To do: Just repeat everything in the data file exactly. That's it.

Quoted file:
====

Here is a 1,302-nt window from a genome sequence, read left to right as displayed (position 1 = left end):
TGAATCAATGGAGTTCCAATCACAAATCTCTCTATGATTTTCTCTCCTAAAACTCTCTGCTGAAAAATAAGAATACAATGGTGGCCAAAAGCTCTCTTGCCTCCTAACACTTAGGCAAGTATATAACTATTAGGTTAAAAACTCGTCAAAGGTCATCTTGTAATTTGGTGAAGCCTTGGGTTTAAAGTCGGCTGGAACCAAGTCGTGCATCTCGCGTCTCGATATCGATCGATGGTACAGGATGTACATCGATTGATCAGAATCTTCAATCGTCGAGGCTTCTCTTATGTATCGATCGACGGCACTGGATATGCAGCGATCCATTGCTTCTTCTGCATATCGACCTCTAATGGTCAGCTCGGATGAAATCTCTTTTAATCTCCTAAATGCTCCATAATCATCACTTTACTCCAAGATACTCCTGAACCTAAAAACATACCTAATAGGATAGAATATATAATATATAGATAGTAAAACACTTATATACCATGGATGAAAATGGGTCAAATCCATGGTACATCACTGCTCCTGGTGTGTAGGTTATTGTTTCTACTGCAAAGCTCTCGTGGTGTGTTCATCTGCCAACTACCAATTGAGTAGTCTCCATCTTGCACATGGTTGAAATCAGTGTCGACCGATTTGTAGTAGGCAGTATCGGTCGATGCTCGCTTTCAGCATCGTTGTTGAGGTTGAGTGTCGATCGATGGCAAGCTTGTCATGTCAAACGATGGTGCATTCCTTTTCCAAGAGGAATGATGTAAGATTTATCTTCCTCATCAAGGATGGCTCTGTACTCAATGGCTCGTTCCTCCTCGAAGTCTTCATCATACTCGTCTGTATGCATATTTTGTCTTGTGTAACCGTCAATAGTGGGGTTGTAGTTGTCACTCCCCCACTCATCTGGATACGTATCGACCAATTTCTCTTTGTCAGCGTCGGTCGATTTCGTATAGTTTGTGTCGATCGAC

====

Here is a 1,302-nt window from a genome sequence, read left to right as displayed (position 1 = left end):
TGAATCAATGGAGTTCCAATCACAAATCTCTCTATGATTTTCTCTCCTAAAACTCTCTGCTGAAAAATAAGAATACAATGGTGGCCAAAAGCTCTCTTGCCTCCTAACACTTAGGCAAGTATATAACTATTAGGTTAAAAACTCGTCAAAGGTCATCTTGTAATTTGGTGAAGCCTTGGGTTTAAAGTCGGCTGGAACCAAGTCGTGCATCTCGCGTCTCGATATCGATCGATGGTACAGGATGTACATCGATTGATCAGAATCTTCAATCGTCGAGGCTTCTCTTATGTATCGATCGACGGCACTGGATATGCAGCGATCCATTGCTTCTTCTGCATATCGACCTCTAATGGTCAGCTCGGATGAAATCTCTTTTAATCTCCTAAATGCTCCATAATCATCACTTTACTCCAAGATACTCCTGAACCTAAAAACATACCTAATAGGATAGAATATATAATATATAGATAGTAAAACACTTATATACCATGGATGAAAATGGGTCAAATCCATGGTACATCACTGCTCCTGGTGTGTAGGTTATTGTTTCTACTGCAAAGCTCTCGTGGTGTGTTCATCTGCCAACTACCAATTGAGTAGTCTCCATCTTGCACATGGTTGAAATCAGTGTCGACCGATTTGTAGTAGGCAGTATCGGTCGATGCTCGCTTTCAGCATCGTTGTTGAGGTTGAGTGTCGATCGATGGCAAGCTTGTCATGTCAAACGATGGTGCATTCCTTTTCCAAGAGGAATGATGTAAGATTTATCTTCCTCATCAAGGATGGCTCTGTACTCAATGGCTCGTTCCTCCTCGAAGTCTTCATCATACTCGTCTGTATGCATATTTTGTCTTGTGTAACCGTCAATAGTGGGGTTGTAGTTGTCACTCCCCCACTCATCTGGATACGTATCGACCAATTTCTCTTTGTCAGCGTCGGTCGATTTCGTATAGTTTGTGTCGATCGAC